Login Sign Up

force meaning

[ fɔ:s ]   Pronunciation:
Synonyms of "force""force" in a sentence
  • Noun: force  fors
    1. A powerful effect or influence
      "the force of his eloquence easily persuaded them" 
    2. (physics) the influence that produces a change in a physical quantity
      "force equals mass times acceleration" 
    3. Physical energy or intensity
      "he hit with all the force he could muster"
    Verb: force  fors
    1. To cause to do through pressure or necessity, by physical, moral or intellectual means
      "She forced him to take a job in the city"
      - coerce, hale [archaic], squeeze, pressure 
    2. Urge or force (a person) to an action; constrain or motivate
      - impel 
    3. Move with force, "He pushed the table into a corner"
      - push 
    4. Impose urgently, importunately, or inexorably
      "She forced her diet fads on him"
      - thrust 
    5. Squeeze like a wedge into a tight space
      - wedge, squeeze 
    6. Force into or from an action or state, either physically or metaphorically
      - drive, ram 
    7. Cause to move by pulling
      - pull, draw 
    8. Do forcibly; exert force
      "Don't force it!" 
    9. Take by force
      - storm

    Derived forms: forces, forced, forcing

    See also: force back, force out, forced, forcible

    Type of: act, aggression, causal agency, causal agent, cause, compel, displace, do, hostility, influence, intensity, intensiveness, make, move, obligate, oblige, organisation [Brit], organization, penetrate, perforate, physical phenomenon, putout, social group, social unit, thrust, unit, validity, validness

    Part of: armed service, military service, service

    Encyclopedia: Force Force, Italy

  • [Business]
    AmE / noun, verb



    1 [C]

    a person or thing that has a lot of power or influence:

    The company has become a major force in the cellphone industry.

    She was the driving force (= the person who has the most influence) behind the group's success.

    He is seen as a powerful force for change.


    a dominant/driving/major/powerful force

    competitive/economic forces

    2 [U]

    the authority of sth:

    These guidelines do not have the force of law.

    3 (HR ) [C with sing./pl. verb]

    a group of people who have been organized for a particular purpose WORKFORCE


    come/enter into force

    (about a law, rule, etc.) to start being used:

    New accounting rules come into force next year.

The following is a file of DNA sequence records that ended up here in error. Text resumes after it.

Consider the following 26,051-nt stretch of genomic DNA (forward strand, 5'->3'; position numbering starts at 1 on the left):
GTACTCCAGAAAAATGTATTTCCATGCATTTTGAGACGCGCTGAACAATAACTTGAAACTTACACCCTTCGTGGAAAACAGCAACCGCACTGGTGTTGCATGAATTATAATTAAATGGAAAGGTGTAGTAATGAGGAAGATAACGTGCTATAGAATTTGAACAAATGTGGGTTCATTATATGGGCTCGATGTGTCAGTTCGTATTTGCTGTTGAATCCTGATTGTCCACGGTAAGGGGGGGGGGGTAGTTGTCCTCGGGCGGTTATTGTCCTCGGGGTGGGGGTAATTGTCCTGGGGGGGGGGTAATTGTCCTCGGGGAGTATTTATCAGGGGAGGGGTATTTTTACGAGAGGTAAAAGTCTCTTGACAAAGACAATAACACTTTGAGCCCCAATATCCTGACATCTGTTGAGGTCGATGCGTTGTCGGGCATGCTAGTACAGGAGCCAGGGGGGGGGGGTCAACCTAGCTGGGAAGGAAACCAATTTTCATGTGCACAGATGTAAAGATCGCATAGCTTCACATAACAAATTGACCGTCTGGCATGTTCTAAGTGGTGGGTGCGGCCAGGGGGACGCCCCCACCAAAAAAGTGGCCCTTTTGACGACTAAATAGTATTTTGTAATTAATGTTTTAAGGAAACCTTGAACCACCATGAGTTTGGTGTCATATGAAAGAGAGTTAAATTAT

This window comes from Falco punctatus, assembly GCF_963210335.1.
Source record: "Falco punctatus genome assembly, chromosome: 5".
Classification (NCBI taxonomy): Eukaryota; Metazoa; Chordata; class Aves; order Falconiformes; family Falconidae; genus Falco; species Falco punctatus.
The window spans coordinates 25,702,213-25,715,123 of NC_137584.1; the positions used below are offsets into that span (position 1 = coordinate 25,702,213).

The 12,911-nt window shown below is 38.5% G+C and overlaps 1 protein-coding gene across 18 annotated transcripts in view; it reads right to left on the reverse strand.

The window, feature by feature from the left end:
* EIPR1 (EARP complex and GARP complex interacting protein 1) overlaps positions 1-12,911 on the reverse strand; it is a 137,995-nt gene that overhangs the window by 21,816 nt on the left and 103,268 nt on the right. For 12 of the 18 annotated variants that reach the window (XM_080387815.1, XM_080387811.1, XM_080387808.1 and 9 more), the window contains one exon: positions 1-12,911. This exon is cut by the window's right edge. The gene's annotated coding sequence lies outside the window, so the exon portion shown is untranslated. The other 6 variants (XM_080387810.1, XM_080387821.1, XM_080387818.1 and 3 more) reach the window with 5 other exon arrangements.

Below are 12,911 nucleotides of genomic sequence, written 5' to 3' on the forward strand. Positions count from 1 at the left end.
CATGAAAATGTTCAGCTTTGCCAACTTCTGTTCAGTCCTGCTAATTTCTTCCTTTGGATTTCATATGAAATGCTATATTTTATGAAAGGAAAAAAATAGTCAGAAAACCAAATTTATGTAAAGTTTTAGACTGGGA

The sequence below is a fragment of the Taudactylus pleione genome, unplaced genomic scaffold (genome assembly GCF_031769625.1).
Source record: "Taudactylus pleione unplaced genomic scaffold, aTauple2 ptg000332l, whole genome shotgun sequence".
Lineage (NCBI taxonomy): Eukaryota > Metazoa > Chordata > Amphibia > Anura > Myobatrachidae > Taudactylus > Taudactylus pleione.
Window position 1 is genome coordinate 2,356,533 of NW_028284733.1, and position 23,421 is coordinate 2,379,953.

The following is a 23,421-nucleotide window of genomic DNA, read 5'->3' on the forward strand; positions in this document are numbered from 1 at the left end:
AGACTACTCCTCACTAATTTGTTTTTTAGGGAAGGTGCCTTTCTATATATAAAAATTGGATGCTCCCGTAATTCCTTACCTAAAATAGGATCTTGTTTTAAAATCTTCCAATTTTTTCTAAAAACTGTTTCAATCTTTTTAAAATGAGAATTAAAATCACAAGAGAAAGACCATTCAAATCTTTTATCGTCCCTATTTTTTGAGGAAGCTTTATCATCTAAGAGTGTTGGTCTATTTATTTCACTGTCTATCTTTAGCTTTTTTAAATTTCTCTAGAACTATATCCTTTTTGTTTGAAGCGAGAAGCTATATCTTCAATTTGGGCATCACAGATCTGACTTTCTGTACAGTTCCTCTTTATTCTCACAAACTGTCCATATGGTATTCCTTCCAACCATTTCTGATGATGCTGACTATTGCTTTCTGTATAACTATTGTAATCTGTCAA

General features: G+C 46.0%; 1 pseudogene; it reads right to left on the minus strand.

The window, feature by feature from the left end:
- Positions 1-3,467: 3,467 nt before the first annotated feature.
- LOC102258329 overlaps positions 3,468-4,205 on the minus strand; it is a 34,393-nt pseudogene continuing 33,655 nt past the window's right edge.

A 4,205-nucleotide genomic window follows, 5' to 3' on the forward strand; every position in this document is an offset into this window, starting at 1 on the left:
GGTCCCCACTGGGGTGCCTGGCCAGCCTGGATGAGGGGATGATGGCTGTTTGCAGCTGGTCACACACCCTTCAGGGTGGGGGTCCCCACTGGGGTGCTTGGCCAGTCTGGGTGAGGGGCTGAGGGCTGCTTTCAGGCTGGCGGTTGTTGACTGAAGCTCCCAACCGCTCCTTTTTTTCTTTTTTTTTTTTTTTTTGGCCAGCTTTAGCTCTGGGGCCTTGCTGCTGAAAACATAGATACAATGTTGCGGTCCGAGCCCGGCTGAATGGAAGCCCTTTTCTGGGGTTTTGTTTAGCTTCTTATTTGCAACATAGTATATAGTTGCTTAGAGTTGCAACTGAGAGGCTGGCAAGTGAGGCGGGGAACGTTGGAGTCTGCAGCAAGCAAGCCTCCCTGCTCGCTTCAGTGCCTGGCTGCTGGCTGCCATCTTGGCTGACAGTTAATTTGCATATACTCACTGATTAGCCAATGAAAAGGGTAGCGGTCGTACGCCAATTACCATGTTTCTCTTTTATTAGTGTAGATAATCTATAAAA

in force

    (about a law, rule, etc.) being used or applied:

    the environmental standards in force in Europe

    join/combine forces (with sb)

    to work together in order to achieve a shared aim:

    They hoped to join forces with Fiat to develop new vehicles.


    verb [+ obj]

    1 (often be forced)

    to make sb/sth do sth that they do not want to do:

    The president was forced into resigning.

    She was forced out of her job.

    The economic downturn has forced us to cut jobs.

    to be forced into bankruptcy

    2 (often used with an adverb or a preposition)

    to make sth happen, especially sth bad or sth other people do not want:

    They have collected enough signatures to force a vote.

    Fierce competition has forced down the cost of telephone services.

    The high levels of consumer debt could force a rise in interest rates.

    The shortage of properties is forcing prices up.

  • [Defence]
    1. An aggregation of military personnel, weapon systems, equipment, and necessary support, or combination thereof.
    2. A major subdivision of a fleet.
    (JP 1)

  • [Law]
    A power put in motion. It is generally understood to mean unlawful violence and can be actual or implied.

    If a person with force breaks a door or gate for an illegal purpose, it is lawful to oppose force with force; and if one enters the close of another, he may be expelled immediately without a previous request as there is no time to make a request. When it is necessary to rely upon actual force in pleading, as in the case of a forcible entry, the words "manu forti," ["with a strong hand"] should be adopted. But in other cases, the words "vi et armis," ["with force and arms"] is sufficient.

    The entry into the ground of another without his consent is breaking his close, for force is implied in every trespass quare clausum fregit. In the case of false imprisonment, force is implied. And the same rule prevails where a wife, a daughter or a servant have been enticed away or debauched, though in fact they consented, the law considering them incapable of consenting.

    In general, a mere nonfeasance cannot be considered as forcible, for where there has been no act, there cannot be force, as in the case of the mere detention of goods without an unlawful taking.

  • [Mechanics]
    "That influence on a body which causes it to accelerate, quantitatively it is a vector, equal to the body's time rate of change of momentum."

  • [Medicine]
    n : an agency or influence that if applied to a free body results chiefly in an acceleration of the body and sometimes in elastic deformation and other effects

  • [Computer]
    A dBASE dialect for MS-DOS.
  • He forced a laugh to his shaking lips.
  • The company was forced to pass its dividend.
  • The viscous drags is equal to the resultant force.
  • The irregular force is completely irregular.
  • Fresh force was force recently done.
  • Fresh force was force recently done.
  • The force of the rapids had been terrifying.
  • Certain particles will exert equal forces.
  • He could not force the bishop to appoint him.
  • A secret force thrust me forward again.
  • More examples:  1  2  3  4  5
What is the meaning of force and how to define force in English? force meaning, what does force mean in a sentence? force meaningforce definition, translation, pronunciation, synonyms and example sentences are provided by eng.ichacha.net.